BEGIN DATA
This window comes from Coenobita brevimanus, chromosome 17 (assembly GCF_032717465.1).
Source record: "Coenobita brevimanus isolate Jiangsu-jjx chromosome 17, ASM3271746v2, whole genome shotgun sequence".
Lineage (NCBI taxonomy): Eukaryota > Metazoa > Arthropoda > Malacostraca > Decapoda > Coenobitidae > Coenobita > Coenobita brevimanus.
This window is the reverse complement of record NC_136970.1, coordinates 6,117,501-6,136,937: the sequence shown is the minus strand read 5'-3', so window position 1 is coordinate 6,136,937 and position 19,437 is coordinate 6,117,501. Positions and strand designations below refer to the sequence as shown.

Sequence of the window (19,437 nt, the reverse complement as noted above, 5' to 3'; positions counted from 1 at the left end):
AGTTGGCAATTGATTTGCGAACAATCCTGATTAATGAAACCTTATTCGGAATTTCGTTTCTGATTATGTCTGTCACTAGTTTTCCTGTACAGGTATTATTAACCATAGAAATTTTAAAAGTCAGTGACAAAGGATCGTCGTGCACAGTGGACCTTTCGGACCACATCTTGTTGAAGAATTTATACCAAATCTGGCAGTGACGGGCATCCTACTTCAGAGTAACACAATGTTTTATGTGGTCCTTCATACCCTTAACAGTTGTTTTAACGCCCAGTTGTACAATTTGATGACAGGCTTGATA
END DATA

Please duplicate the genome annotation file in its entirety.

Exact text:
This window comes from Coenobita brevimanus, chromosome 17 (assembly GCF_032717465.1).
Source record: "Coenobita brevimanus isolate Jiangsu-jjx chromosome 17, ASM3271746v2, whole genome shotgun sequence".
Lineage (NCBI taxonomy): Eukaryota > Metazoa > Arthropoda > Malacostraca > Decapoda > Coenobitidae > Coenobita > Coenobita brevimanus.
This window is the reverse complement of record NC_136970.1, coordinates 6,117,501-6,136,937: the sequence shown is the minus strand read 5'-3', so window position 1 is coordinate 6,136,937 and position 19,437 is coordinate 6,117,501. Positions and strand designations below refer to the sequence as shown.

Sequence of the window (19,437 nt, the reverse complement as noted above, 5' to 3'; positions counted from 1 at the left end):
AGTTGGCAATTGATTTGCGAACAATCCTGATTAATGAAACCTTATTCGGAATTTCGTTTCTGATTATGTCTGTCACTAGTTTTCCTGTACAGGTATTATTAACCATAGAAATTTTAAAAGTCAGTGACAAAGGATCGTCGTGCACAGTGGACCTTTCGGACCACATCTTGTTGAAGAATTTATACCAAATCTGGCAGTGACGGGCATCCTACTTCAGAGTAACACAATGTTTTATGTGGTCCTTCATACCCTTAACAGTTGTTTTAACGCCCAGTTGTACAATTTGATGACAGGCTTGATA